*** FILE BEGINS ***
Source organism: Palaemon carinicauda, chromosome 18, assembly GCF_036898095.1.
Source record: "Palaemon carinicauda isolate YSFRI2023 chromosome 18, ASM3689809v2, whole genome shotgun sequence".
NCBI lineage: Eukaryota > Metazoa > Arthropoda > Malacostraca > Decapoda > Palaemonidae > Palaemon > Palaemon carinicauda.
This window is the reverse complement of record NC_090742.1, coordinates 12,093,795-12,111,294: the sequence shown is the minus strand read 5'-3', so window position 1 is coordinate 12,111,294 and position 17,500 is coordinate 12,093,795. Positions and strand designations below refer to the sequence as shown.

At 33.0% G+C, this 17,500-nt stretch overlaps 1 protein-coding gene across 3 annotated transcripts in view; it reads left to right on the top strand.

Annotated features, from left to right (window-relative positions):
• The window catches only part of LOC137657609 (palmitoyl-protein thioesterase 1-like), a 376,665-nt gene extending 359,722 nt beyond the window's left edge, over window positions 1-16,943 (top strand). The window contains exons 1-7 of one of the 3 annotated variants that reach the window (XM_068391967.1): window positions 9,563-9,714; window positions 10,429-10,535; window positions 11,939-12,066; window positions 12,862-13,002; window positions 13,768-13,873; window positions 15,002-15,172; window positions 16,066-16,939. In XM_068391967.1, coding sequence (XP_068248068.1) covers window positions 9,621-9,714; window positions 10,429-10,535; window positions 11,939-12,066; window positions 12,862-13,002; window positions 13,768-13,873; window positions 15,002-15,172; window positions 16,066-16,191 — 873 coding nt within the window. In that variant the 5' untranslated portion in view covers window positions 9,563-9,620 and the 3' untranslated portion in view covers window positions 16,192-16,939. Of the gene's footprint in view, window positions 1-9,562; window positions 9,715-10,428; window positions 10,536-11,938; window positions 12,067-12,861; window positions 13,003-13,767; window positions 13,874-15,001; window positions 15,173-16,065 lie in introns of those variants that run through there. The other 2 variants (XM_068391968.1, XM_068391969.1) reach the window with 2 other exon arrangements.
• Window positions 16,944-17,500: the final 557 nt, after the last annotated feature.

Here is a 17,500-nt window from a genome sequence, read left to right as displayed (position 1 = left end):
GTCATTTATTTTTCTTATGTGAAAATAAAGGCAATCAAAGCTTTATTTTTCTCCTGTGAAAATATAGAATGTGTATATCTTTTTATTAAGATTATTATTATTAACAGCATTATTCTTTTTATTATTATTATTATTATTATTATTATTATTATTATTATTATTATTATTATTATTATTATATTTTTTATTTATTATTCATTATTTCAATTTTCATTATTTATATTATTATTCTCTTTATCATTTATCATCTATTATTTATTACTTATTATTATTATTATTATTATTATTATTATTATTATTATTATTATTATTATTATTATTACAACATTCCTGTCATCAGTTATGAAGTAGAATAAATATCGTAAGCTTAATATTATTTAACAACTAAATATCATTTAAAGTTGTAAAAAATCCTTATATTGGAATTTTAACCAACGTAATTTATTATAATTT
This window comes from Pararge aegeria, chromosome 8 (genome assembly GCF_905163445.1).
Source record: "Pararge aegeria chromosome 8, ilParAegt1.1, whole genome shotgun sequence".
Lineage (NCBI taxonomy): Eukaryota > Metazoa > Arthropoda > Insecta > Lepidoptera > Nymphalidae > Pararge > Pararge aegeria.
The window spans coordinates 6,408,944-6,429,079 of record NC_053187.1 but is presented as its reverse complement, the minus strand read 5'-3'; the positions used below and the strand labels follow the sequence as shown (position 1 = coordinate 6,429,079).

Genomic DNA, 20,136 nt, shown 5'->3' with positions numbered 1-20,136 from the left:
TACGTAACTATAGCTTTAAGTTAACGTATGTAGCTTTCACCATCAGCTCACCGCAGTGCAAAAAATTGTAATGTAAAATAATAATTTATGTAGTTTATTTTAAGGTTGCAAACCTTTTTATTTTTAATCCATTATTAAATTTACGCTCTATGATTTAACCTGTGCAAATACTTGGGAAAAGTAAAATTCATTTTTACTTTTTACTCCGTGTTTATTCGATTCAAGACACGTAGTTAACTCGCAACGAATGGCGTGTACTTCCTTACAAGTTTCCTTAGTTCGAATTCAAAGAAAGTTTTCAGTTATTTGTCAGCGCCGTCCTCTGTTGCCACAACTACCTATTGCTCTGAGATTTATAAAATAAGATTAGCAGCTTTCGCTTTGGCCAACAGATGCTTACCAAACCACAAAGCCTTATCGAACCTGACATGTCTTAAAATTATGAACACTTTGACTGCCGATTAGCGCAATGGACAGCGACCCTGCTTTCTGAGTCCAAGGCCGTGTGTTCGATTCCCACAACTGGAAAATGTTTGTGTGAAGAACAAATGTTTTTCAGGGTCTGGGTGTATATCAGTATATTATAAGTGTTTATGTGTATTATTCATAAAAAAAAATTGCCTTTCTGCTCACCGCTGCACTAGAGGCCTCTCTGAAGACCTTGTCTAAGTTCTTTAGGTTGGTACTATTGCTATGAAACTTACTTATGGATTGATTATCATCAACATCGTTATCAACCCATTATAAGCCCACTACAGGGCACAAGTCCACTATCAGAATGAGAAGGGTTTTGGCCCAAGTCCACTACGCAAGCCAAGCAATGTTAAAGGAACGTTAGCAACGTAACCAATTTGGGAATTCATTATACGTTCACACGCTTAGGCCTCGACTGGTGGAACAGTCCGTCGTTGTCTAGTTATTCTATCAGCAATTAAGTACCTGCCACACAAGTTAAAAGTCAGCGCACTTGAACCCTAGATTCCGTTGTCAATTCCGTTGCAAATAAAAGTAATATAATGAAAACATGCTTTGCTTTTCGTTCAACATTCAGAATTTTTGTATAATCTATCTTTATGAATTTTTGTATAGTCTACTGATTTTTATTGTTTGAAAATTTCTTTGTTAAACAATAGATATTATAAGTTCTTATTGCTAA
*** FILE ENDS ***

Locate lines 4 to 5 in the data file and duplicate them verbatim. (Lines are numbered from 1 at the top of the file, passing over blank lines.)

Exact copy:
This window is the reverse complement of record NC_090742.1, coordinates 12,093,795-12,111,294: the sequence shown is the minus strand read 5'-3', so window position 1 is coordinate 12,111,294 and position 17,500 is coordinate 12,093,795. Positions and strand designations below refer to the sequence as shown.

At 33.0% G+C, this 17,500-nt stretch overlaps 1 protein-coding gene across 3 annotated transcripts in view; it reads left to right on the top strand.